I’ve had the hardest time making a quality vanilla cake. They always come out way too soft compared to the kind you get at a good bakery, and when I have managed to get one that was dense, it was dry too. I literally have half a shelf full of professional baking cookbooks too, and every time I’ve tried one of their recipes, I’ve clearly screwed something up. They’re all scaled to a professional kitchen, meaning that they make 10 cakes instead of 1, and clearly I’m failing at math when I try to scale it down.
Last Saturday morning I woke up at 4:50am with Mommy guilt because I hadn’t make a first birthday cake for Sophie. Her party is this coming Saturday, and awesome food blogger that I am, I ordered her birthday cakes from my favourite bakery… but on her actual day, I had nothing. And to me, the one thing you just HAVE to have on your birthday is a cake. Thankfully, my mind was working that early, and I remembered Woodland Bakery (unfortunately now closed).
This isn’t a bakery I’ve ever been too, I don’t even think it’s in the same country as me, but I stumbled upon their Facebook page a year or so ago and am always so excited when I see their posts. It’s done by Gretchen Price, a professional pastry chef, and she posts the same recipes she sells at the bakery. And so it is that I used her recipe, Best Vanilla Sponge Cake (I used to link to her original recipe here, but she had since shut down her site), and I will never look back or try another. I’m including her recipe below, but if you follow that link I just posted she’s also included a few important notes, as well as how to make a marble version. Go, bookmark her site, it’s so worth it!
Here’s what I whipped up though. And I mean that I whipped it up. The cake was surprisingly easy to make, and turned out as good or better than any I’d bought before. I just iced it with a basic buttercream, and on the inside (it was four layers), I did a thin layer of the buttercream between two, and a layer or strawberry jam in the center. That’s the easiest thing to do. Just dump a bunch of your favourite jam in a bowl it, beat it on medium speed until runny, then spread it on your cake. I’ll grab a slice shot later today to show you.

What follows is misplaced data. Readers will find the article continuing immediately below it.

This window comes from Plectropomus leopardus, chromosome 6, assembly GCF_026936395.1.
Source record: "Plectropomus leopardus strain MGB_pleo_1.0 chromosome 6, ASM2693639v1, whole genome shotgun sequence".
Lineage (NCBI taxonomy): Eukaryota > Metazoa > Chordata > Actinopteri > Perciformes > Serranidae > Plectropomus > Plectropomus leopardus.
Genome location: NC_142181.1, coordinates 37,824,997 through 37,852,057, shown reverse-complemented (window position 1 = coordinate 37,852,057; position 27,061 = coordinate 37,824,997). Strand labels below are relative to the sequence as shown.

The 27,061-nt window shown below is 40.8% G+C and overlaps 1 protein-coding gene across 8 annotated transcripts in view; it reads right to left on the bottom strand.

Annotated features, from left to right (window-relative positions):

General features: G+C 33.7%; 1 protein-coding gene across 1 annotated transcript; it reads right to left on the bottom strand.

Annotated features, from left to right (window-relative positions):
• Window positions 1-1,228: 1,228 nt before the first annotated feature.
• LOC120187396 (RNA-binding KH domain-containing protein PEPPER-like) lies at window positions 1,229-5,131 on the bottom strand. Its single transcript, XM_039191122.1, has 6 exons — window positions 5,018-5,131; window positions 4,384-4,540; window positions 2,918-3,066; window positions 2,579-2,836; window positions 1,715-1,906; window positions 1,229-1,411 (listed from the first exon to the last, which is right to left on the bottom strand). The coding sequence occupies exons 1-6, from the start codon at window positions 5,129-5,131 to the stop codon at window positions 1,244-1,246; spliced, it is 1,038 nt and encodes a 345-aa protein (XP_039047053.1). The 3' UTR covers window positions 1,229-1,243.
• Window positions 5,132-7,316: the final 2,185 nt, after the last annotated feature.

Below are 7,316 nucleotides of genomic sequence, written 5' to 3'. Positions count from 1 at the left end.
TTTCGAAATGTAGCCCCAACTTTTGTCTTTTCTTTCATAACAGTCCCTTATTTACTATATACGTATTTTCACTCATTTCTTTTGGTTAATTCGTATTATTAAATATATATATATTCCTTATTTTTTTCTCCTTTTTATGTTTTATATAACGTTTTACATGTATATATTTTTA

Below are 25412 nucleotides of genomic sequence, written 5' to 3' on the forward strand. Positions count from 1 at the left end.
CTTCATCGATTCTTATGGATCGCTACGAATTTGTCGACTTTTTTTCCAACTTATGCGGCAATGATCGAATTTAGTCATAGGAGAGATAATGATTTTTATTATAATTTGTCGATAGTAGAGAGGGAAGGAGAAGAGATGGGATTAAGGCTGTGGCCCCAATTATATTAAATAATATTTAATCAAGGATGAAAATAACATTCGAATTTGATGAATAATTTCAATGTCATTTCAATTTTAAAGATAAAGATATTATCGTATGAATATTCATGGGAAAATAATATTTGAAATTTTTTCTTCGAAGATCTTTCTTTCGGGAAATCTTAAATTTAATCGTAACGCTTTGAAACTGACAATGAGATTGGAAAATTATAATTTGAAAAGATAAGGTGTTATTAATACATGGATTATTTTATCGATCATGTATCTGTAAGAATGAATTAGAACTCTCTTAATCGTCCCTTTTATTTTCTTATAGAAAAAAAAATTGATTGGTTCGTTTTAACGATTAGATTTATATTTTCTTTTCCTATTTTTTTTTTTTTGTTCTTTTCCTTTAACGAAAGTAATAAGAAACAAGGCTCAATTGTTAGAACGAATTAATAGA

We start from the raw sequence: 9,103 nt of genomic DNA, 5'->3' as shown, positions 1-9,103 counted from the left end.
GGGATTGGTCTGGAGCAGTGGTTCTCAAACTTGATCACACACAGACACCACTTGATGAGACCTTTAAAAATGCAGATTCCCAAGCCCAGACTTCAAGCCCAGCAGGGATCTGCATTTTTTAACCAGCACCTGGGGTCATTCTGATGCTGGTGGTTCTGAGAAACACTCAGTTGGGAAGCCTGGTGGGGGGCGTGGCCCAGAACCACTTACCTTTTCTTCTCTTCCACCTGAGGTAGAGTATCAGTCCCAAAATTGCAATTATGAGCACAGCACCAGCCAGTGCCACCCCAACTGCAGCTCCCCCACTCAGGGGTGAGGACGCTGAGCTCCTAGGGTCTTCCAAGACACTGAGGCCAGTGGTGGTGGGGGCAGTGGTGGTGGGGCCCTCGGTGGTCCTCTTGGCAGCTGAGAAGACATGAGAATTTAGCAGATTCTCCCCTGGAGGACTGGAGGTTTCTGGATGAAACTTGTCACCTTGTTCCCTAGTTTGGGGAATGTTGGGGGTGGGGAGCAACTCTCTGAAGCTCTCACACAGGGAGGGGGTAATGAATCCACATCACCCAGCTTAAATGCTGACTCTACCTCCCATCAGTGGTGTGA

Try this cake with my salted caramel buttercream and sauce!
I can’t stress how perfectly this cake turned out. I have never had one bake up so evenly (no big bulge in the center), or be so dense and moist at the same time. Absolutely phenomenal recipe!
- 4 large eggs, room temperature (200g) (very important)
- 2 cups white sugar (400g)
- 2 cups cake flour (250g) or sub all purpose flour (260g)
- 2 tsp baking powder (10g)
- ¼ tsp salt (2g)
- 1 cup whole milk (8 fl oz)
- 8 tbsp butter (112g)
- 1 tbsp vanilla extract
- Preheat your oven to 350ºF with a rack in the middle position. Grease two 8" circular cake pans.
- Whip the room temperature eggs in your mixer on high speed (using the whip attachment), until foamy. Very slowly, pour in the sugar. Continue to whip until the mixture reaches the ribbon stage (when you lift the whisk out, the mixture with flow off in a wide, thick, pale yellow ribbon), about 5 to 7 minutes.
- Add in the flour, baking powder, and salt, and mix on low speed until combined.
- Put the milk and butter in a medium microwave safe bowl (or in a pot on the stove top), and heat until the butter is melted and the mixture is hot.
- Whisk 2 cups of the cake batter into the hot milk mixture. Add it all back into the remaining batter.
- Add the vanilla and mix until evenly combined.
- Pour the batter evenly between the two cake pans.
- Bake at 350ºF for 25 minutes, then reduce the oven temperature to 325ºF and continue baking until finished (about 10 minutes, watch carefully). The cake it done when you gently press at the center and it springs back immediately.
- Remove from the cake pans and let cool completely on wire racks before slicing or icing.
Once cooled the cake can be wrapped well in plastic wrap and frozen until needed.
Doubling the recipe isn't recommended unless you have a very large bowl attached to your mixer, because of the need for the egg mixture to reach a certain volume.